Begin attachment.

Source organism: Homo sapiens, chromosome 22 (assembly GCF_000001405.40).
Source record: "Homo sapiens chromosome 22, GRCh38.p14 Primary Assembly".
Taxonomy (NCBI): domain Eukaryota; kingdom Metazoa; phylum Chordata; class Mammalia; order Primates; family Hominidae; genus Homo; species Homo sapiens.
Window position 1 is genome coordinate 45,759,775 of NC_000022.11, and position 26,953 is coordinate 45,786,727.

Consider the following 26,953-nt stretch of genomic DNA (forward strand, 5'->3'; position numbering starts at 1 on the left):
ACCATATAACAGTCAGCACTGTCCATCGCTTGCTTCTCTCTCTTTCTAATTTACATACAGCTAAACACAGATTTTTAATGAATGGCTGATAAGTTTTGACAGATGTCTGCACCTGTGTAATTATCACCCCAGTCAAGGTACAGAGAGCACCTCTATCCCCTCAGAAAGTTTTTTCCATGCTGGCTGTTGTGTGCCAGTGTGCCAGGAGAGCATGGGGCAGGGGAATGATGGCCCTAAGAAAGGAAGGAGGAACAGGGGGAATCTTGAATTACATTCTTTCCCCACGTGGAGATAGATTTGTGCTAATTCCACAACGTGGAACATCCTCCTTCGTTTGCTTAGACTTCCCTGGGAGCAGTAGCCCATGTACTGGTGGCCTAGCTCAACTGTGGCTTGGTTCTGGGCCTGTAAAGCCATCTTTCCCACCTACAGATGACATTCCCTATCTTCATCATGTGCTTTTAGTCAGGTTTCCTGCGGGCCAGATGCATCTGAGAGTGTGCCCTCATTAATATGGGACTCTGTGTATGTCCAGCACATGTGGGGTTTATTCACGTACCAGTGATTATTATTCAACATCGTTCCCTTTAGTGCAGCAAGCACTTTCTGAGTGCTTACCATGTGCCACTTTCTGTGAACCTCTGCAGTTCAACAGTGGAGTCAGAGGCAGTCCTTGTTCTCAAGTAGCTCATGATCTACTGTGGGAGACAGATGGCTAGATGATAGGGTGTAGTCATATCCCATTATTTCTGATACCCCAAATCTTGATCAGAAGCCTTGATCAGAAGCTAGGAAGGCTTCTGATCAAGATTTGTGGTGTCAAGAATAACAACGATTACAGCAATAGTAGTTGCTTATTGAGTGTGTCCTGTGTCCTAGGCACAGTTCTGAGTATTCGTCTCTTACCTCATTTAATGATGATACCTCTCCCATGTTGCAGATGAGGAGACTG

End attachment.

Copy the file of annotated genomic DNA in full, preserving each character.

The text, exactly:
Source organism: Homo sapiens, chromosome 22 (assembly GCF_000001405.40).
Source record: "Homo sapiens chromosome 22, GRCh38.p14 Primary Assembly".
Taxonomy (NCBI): domain Eukaryota; kingdom Metazoa; phylum Chordata; class Mammalia; order Primates; family Hominidae; genus Homo; species Homo sapiens.
Window position 1 is genome coordinate 45,759,775 of NC_000022.11, and position 26,953 is coordinate 45,786,727.

Consider the following 26,953-nt stretch of genomic DNA (forward strand, 5'->3'; position numbering starts at 1 on the left):
ACCATATAACAGTCAGCACTGTCCATCGCTTGCTTCTCTCTCTTTCTAATTTACATACAGCTAAACACAGATTTTTAATGAATGGCTGATAAGTTTTGACAGATGTCTGCACCTGTGTAATTATCACCCCAGTCAAGGTACAGAGAGCACCTCTATCCCCTCAGAAAGTTTTTTCCATGCTGGCTGTTGTGTGCCAGTGTGCCAGGAGAGCATGGGGCAGGGGAATGATGGCCCTAAGAAAGGAAGGAGGAACAGGGGGAATCTTGAATTACATTCTTTCCCCACGTGGAGATAGATTTGTGCTAATTCCACAACGTGGAACATCCTCCTTCGTTTGCTTAGACTTCCCTGGGAGCAGTAGCCCATGTACTGGTGGCCTAGCTCAACTGTGGCTTGGTTCTGGGCCTGTAAAGCCATCTTTCCCACCTACAGATGACATTCCCTATCTTCATCATGTGCTTTTAGTCAGGTTTCCTGCGGGCCAGATGCATCTGAGAGTGTGCCCTCATTAATATGGGACTCTGTGTATGTCCAGCACATGTGGGGTTTATTCACGTACCAGTGATTATTATTCAACATCGTTCCCTTTAGTGCAGCAAGCACTTTCTGAGTGCTTACCATGTGCCACTTTCTGTGAACCTCTGCAGTTCAACAGTGGAGTCAGAGGCAGTCCTTGTTCTCAAGTAGCTCATGATCTACTGTGGGAGACAGATGGCTAGATGATAGGGTGTAGTCATATCCCATTATTTCTGATACCCCAAATCTTGATCAGAAGCCTTGATCAGAAGCTAGGAAGGCTTCTGATCAAGATTTGTGGTGTCAAGAATAACAACGATTACAGCAATAGTAGTTGCTTATTGAGTGTGTCCTGTGTCCTAGGCACAGTTCTGAGTATTCGTCTCTTACCTCATTTAATGATGATACCTCTCCCATGTTGCAGATGAGGAGACTG